My Lords, I am happy to declare an interest in this debate as the Bishop of Leicester, a city whose character, economy, culture and vibrancy have all been immensely enhanced by waves of immigration over the last 40 years. At last year’s 40th anniversary of the arrival of the Ugandan Asians expelled from east Africa by Idi Amin, we were reminded of an advertisement placed by Leicester City Council in 1973. It read:
“In your own interests and those of your family you should accept the advice of the Uganda Resettlement Board and not come to Leicester”.
It led to a headline in the Leicester Mercury: “No room here”. It is a reminder that general anxiety about immigration and the fears of politicians about public opinion on this matter are not new.
Thankfully, the Ugandan Asians ignored that advice and the city has become a beacon of good practice in which several thousand persecuted people were enabled to establish themselves in a short time without becoming any drain on public resources. The Ugandan Asians set an historic example to many other minorities who have followed and established a vibrant international network which has immensely benefited our city and our country.
We recognise that it is in the interest of the United Kingdom as a nation, and indeed it is right and proper, to control movement across borders. We recognise the rights to sovereignty of nation states and, as
Christians, see the roots of this in the biblical record and the Judaeo-Christian tradition. However, this tradition also recognises clear obligations on the part of the nation state to all those who are within its borders. Many Christians would go further than this and affirm a positive duty of welcome to the stranger, recognising that, if justice is to be done, it must allow for the variety of needs and claims which people coming to the United Kingdom may present, not least in the circumstances associated with human trafficking, exploitation or domestic abuse. The needs of those vulnerable to these and other forms of oppression and deprivation will always be high in the priorities of this Bench.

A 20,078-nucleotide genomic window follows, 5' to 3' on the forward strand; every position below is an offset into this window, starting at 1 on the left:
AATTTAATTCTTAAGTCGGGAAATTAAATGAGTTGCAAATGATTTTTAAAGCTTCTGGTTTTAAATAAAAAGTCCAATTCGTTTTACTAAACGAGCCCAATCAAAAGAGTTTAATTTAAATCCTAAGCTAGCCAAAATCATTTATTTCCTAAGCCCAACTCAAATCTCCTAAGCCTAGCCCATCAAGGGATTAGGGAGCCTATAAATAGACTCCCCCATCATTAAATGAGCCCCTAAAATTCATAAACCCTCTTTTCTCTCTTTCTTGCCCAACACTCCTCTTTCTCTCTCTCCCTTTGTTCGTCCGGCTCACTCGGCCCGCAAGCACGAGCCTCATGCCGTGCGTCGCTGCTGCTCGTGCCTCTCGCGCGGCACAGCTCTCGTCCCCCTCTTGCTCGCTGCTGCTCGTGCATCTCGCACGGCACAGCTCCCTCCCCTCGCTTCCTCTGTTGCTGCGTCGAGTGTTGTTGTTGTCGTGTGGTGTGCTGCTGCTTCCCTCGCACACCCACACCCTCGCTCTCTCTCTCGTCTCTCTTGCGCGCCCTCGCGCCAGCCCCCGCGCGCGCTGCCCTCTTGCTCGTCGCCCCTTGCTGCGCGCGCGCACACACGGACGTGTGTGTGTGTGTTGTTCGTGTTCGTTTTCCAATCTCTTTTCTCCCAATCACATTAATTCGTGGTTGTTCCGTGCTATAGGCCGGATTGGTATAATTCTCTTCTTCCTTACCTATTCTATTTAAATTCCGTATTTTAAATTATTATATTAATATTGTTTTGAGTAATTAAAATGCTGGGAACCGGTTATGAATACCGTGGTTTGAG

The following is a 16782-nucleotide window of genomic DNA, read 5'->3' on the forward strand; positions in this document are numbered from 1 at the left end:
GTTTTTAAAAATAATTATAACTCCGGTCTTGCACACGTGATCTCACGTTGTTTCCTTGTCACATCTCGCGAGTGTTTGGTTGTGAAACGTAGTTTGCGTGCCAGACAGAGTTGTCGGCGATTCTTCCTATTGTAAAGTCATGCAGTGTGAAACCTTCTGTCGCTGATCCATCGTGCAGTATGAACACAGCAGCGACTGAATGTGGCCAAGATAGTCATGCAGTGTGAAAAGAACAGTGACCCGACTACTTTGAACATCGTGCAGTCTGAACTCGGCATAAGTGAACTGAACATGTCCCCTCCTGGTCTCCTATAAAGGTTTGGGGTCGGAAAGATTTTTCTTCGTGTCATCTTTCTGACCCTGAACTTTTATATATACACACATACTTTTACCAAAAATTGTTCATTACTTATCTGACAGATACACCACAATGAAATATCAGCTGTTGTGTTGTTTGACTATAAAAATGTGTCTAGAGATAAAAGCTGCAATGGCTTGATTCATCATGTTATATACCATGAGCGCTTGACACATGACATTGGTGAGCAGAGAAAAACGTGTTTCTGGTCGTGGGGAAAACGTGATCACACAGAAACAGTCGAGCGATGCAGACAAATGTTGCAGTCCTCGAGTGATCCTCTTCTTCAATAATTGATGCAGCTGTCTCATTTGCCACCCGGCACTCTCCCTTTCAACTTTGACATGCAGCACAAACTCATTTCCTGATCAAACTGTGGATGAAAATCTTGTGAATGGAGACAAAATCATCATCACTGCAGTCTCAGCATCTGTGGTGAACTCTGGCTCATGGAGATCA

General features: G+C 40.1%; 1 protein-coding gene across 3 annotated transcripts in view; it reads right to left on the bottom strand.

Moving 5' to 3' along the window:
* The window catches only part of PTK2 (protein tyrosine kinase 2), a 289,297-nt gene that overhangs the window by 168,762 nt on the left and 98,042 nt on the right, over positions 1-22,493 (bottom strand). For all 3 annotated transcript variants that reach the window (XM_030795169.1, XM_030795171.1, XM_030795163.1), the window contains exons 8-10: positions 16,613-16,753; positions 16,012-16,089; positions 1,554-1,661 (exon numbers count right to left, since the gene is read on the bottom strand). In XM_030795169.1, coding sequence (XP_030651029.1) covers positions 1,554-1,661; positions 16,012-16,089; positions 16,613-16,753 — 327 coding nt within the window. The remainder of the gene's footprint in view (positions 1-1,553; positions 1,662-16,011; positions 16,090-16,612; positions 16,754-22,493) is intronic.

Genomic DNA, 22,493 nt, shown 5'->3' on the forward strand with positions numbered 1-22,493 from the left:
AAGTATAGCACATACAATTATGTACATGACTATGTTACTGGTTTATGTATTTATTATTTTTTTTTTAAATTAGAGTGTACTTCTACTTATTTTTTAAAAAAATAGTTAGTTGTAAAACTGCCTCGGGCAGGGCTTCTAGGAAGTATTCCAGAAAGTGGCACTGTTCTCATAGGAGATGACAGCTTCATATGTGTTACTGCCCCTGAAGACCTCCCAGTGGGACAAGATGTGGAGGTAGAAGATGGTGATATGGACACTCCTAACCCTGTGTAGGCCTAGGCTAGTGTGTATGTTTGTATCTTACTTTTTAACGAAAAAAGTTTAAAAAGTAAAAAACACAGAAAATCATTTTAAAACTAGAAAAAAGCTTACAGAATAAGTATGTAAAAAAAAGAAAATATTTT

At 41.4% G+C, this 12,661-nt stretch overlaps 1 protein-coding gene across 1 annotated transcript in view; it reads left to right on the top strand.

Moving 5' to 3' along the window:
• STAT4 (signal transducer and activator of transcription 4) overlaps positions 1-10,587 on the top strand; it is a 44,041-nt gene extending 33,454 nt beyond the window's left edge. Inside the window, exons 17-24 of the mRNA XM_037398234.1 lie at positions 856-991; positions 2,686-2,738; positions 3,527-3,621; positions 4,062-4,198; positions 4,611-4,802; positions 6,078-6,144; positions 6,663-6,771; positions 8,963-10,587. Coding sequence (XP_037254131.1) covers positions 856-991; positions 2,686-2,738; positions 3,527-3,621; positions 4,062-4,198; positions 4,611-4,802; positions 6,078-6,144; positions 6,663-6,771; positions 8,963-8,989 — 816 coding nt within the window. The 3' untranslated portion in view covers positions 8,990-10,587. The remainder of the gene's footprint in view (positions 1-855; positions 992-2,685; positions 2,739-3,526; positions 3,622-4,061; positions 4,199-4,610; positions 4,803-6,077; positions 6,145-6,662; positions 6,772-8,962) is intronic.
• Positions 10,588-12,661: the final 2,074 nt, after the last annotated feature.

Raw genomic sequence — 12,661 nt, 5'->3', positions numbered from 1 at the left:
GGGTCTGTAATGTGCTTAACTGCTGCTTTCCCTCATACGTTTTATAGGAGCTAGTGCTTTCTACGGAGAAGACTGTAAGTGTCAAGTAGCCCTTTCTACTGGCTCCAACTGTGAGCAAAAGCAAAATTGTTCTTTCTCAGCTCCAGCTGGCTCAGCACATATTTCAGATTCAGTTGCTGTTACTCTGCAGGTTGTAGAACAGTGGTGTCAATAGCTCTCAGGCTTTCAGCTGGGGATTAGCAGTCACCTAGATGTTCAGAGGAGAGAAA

On these two principles, I base a number of brief concerns about the Bill. First, Part 1 has wide-ranging implications for the safety and welfare of the thousands of children referred to by the noble Baroness, Lady Hamwee. The Government have said that the Bill is designed to encourage people who do not have a legal right to be in the United Kingdom to go home. However, we know that, for many children, returning home is not an option. There are an estimated 120,000 undocumented children living in the UK; the majority were born here and many will have spent their formative years in this country. This is the only home they know and they will have no lasting links or support networks in their parents’ country of origin. Many of these children will already be at risk of destitution and social exclusion. It seems clear that the environment for undocumented migrant children in the United Kingdom, and their ability to have their legal claims to remain considered fairly, will substantially deteriorate.